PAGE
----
Tuesday, November 14, 2017

The Last Of The Four Friends

He was the oldest living major league player, the only one left who'd played against Lou Gehrig.  Bobby Doerr died yesterday at age 99.

They came to the Red Sox within a few years of each other, Doerr in 1937, Ted Williams two years later, Dom DiMaggio in '40, with Johnny Pesky joining them in 1942.  They were all West Coast kids at a time when that was more unusual for baseball; Doerr from LA, Williams from San Diego, DiMaggio from the Bay Area and Pesky an Oregon native.  They became life long friends and they all lived long lives, Dom passing at 92, Pesky making it to 93, while Ted at 83 went first and youngest.

(Below, Williams, DiMaggio, Doerr, and Pesky)

The Hall of Fame second baseman for 13 seasons for the Red Sox retired at the age of 33 after injuring his back, returned to the West Coast, and became an Oregon farmer.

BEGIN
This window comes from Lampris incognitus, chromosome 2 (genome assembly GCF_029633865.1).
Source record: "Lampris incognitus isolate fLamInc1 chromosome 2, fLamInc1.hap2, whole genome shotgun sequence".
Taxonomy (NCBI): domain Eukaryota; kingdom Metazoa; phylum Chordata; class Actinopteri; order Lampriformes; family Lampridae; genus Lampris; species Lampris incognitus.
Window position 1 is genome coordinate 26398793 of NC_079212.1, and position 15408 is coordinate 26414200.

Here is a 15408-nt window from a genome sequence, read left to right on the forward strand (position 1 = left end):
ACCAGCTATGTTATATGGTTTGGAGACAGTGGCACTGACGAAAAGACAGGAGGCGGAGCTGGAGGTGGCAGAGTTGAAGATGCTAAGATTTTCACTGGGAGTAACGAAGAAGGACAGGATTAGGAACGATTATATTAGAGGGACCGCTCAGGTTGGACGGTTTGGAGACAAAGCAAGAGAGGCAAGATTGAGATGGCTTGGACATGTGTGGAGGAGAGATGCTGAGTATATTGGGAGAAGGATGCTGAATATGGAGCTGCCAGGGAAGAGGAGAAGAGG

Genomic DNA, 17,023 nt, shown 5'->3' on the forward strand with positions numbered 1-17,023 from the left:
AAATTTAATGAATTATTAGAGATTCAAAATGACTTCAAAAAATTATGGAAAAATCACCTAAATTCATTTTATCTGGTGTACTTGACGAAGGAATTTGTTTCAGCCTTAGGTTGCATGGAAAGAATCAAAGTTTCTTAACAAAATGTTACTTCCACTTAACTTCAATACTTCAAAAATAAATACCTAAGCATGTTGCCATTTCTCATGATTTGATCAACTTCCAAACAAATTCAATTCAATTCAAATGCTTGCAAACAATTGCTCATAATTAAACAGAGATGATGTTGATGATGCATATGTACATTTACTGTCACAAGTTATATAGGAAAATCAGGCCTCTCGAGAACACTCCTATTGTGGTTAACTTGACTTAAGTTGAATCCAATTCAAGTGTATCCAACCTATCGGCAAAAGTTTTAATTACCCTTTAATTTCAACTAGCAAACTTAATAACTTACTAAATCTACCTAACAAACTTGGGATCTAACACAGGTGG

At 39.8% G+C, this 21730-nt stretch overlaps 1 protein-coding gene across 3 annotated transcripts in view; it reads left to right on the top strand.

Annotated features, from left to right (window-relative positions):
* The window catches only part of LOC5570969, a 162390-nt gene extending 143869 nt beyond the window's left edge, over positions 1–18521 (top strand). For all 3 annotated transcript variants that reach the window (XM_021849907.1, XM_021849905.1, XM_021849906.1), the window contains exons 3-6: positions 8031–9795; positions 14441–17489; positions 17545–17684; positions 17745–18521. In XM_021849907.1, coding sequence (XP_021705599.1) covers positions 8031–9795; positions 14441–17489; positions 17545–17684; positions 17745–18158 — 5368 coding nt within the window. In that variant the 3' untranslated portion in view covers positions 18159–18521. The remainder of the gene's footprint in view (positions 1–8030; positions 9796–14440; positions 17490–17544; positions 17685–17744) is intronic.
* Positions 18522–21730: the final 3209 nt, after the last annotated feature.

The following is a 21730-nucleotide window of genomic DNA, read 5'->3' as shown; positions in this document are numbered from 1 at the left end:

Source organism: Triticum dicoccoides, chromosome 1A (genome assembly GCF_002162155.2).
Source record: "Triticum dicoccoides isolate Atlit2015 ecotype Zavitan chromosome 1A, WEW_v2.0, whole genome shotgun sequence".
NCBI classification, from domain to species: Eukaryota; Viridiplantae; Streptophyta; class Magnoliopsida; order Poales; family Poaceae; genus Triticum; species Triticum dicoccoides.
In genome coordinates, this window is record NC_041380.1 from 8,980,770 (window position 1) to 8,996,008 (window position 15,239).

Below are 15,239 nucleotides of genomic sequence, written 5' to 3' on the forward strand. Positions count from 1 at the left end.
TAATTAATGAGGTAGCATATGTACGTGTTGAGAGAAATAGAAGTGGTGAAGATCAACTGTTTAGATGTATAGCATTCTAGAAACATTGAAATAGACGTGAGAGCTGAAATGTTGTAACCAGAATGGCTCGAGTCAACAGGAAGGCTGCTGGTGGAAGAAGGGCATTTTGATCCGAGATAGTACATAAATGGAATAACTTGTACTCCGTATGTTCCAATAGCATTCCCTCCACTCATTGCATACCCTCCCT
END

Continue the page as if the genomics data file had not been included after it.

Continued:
(Below, DiMaggio, Doerr, and Pesky throw out first ball, Game 2, 2004 World Series; Williams passed in 2002)
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Bobby Doerr lived long enough to be at Fenway Park for its 100th anniversary in 2012, a park that was only 25 years old when he made his debut.

(Below, Doerr and Pesky at 100th anniversary, behind them are Varitek, Big Papi, and Wakefield.)
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1 comment:

  1. Mark,
    Nice to meet you at the SCWRT meeting on Tuesday. Look forward to working with you on the board. Thanks for the Bobby Doerr post. As a life-long Red Sox fan, I was sorry to hear about his death. I have an autographed picture of him I got in the 80s. He was part of a long line of second basemen I've admired -- Bobby Richardson, Joe Morgan, Ryne Sandberg, Chase Utley -- low-key, super competent players who quietly got the job done with a minimum of hoopla. But then, I used to play second myself! Talk to you soon.

    Dick Cox